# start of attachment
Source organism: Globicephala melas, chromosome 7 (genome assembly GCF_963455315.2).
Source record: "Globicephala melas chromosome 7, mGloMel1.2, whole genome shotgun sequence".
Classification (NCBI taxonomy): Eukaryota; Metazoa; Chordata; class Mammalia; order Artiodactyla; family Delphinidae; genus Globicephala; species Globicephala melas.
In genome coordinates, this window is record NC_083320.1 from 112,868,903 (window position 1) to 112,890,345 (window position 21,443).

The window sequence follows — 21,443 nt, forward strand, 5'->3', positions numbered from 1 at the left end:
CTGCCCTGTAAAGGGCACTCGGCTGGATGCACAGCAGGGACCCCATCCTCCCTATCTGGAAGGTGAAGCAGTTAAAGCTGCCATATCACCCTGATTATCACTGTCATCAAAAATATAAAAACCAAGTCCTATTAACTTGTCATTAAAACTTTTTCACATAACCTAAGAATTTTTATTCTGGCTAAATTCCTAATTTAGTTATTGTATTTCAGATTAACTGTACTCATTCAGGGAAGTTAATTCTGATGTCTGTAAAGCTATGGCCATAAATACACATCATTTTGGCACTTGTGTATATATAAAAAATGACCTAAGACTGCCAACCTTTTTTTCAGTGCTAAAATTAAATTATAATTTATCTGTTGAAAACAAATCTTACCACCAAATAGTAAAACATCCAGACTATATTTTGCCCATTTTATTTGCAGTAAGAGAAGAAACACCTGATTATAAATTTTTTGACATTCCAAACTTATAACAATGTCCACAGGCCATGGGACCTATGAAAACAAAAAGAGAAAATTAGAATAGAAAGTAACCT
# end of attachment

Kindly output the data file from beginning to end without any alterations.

Source organism: Globicephala melas, chromosome 7 (genome assembly GCF_963455315.2).
Source record: "Globicephala melas chromosome 7, mGloMel1.2, whole genome shotgun sequence".
Classification (NCBI taxonomy): Eukaryota; Metazoa; Chordata; class Mammalia; order Artiodactyla; family Delphinidae; genus Globicephala; species Globicephala melas.
In genome coordinates, this window is record NC_083320.1 from 112,868,903 (window position 1) to 112,890,345 (window position 21,443).

The window sequence follows — 21,443 nt, forward strand, 5'->3', positions numbered from 1 at the left end:
CTGCCCTGTAAAGGGCACTCGGCTGGATGCACAGCAGGGACCCCATCCTCCCTATCTGGAAGGTGAAGCAGTTAAAGCTGCCATATCACCCTGATTATCACTGTCATCAAAAATATAAAAACCAAGTCCTATTAACTTGTCATTAAAACTTTTTCACATAACCTAAGAATTTTTATTCTGGCTAAATTCCTAATTTAGTTATTGTATTTCAGATTAACTGTACTCATTCAGGGAAGTTAATTCTGATGTCTGTAAAGCTATGGCCATAAATACACATCATTTTGGCACTTGTGTATATATAAAAAATGACCTAAGACTGCCAACCTTTTTTTCAGTGCTAAAATTAAATTATAATTTATCTGTTGAAAACAAATCTTACCACCAAATAGTAAAACATCCAGACTATATTTTGCCCATTTTATTTGCAGTAAGAGAAGAAACACCTGATTATAAATTTTTTGACATTCCAAACTTATAACAATGTCCACAGGCCATGGGACCTATGAAAACAAAAAGAGAAAATTAGAATAGAAAGTAACCT